Faced with the revelation that one of its new board members – one of those charged with guiding Notre Dame into the future – was in the habit of writing large checks to a pro-abortion lobby, the Notre Dame administration tried to wriggle out of the bind by claiming that Ms. Martino hadn’t realized that Emily’s List did what Emily’s List does. When that invited the obvious rejoinder that no one so unaware of elementary political reality had a claim to help guide a major university into the future, board chairman Richard Notebaert tried to save Ms. Martino, doubling down while clumsily changing the subject.
In an e-mail to the Wall Street Journal‘s William McGurn, a Notre Dame alumnus who was on the case, Notebaert harrumphed that the fact that Ms. Martino “erred in not knowing completely about two of the many organizations to which she makes contributions does not in any way diminish the exemplary way in which she has lived her life and faith.” Moreover, the chairman averred, this is precisely “the sort of person we want on our board”: someone who is “a Notre Dame graduate, loving parent, dedicated to national and international service, a highly regarded professional in her field, and committed to all Catholic teachings.” (Memo to Mr. Notebaert: If those are your criteria for Notre Dame board membership, your letter inviting an alumnus of Notre Dame who is a distinguished journalist, a former presidential speechwriter, and a loving husband and parent to join the Notre Dame board should be in the mail today; I’m sure Bill McGurn will consider the possibility carefully.)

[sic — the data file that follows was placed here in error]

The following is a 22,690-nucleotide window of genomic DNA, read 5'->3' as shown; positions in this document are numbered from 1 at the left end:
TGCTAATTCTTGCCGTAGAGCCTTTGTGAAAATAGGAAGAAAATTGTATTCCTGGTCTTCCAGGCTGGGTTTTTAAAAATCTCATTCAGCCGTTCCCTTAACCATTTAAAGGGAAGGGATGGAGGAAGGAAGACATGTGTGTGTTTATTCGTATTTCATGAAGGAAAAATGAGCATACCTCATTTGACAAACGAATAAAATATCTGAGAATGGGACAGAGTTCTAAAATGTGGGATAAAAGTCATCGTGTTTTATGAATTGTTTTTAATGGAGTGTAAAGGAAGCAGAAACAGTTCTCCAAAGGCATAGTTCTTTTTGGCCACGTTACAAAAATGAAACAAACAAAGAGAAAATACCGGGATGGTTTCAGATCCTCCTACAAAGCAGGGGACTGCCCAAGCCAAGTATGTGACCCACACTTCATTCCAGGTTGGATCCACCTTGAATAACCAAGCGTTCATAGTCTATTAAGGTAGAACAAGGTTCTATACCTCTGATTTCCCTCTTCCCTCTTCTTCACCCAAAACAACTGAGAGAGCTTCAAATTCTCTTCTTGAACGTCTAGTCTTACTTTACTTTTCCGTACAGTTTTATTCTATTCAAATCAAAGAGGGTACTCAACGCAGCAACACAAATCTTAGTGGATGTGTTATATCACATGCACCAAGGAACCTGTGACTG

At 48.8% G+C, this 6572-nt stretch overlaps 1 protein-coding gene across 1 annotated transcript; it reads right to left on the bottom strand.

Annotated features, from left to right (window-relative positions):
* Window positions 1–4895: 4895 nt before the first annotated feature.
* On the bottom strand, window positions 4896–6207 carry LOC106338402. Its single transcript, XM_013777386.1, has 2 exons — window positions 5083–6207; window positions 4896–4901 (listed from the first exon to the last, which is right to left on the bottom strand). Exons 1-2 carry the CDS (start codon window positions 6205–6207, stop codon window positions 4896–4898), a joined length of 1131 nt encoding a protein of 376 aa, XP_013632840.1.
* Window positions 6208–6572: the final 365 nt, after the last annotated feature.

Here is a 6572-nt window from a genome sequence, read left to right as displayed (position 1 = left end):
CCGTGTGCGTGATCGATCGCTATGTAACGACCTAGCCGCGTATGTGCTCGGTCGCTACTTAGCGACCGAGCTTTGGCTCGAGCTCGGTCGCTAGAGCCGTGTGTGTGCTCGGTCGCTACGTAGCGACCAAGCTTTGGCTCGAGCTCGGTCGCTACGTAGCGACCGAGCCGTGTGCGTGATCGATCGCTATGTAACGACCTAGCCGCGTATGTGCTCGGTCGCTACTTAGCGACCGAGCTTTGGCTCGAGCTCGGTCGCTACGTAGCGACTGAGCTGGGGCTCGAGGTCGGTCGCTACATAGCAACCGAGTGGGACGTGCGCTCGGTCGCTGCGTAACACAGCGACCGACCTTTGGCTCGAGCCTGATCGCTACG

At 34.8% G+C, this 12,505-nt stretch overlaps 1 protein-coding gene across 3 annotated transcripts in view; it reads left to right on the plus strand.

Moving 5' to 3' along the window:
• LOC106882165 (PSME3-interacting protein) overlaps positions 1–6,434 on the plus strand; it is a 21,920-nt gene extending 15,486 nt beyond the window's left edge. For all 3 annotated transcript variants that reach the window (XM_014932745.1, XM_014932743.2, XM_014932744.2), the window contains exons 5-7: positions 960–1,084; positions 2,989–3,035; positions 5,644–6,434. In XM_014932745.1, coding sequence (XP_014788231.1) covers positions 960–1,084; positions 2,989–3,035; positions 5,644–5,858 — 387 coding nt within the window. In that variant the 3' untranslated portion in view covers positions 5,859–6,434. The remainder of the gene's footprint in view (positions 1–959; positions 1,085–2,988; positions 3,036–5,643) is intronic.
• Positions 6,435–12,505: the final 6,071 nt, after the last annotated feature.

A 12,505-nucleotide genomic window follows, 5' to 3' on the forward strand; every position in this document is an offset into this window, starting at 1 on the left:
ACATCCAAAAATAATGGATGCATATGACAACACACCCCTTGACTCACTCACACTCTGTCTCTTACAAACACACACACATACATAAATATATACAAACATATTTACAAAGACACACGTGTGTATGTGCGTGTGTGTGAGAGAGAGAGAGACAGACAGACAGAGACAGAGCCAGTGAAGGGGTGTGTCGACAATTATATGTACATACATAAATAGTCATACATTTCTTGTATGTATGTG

A week or so into the controversy, it seemed clear to all except the university’s board chairman and its president, Fr. John Jenkins, that Ms. Martino was unsalvageable: Either Notre Dame had a significant donor to an aggressive pro-abortion lobby among its trustees, or it had a board member whose judgment in making donations “on the basis of a recommendation from others” (as Notebaert put it to McGurn) raised severe questions about her competence to serve the university and its Catholic mission. Yet the dissembling continued and the implications of it for Notre Dame’s governance were briskly identified on June 4 by Fr. Wilson Miscamble, CSC, a distinguished diplomatic historian on the Notre Dame faculty.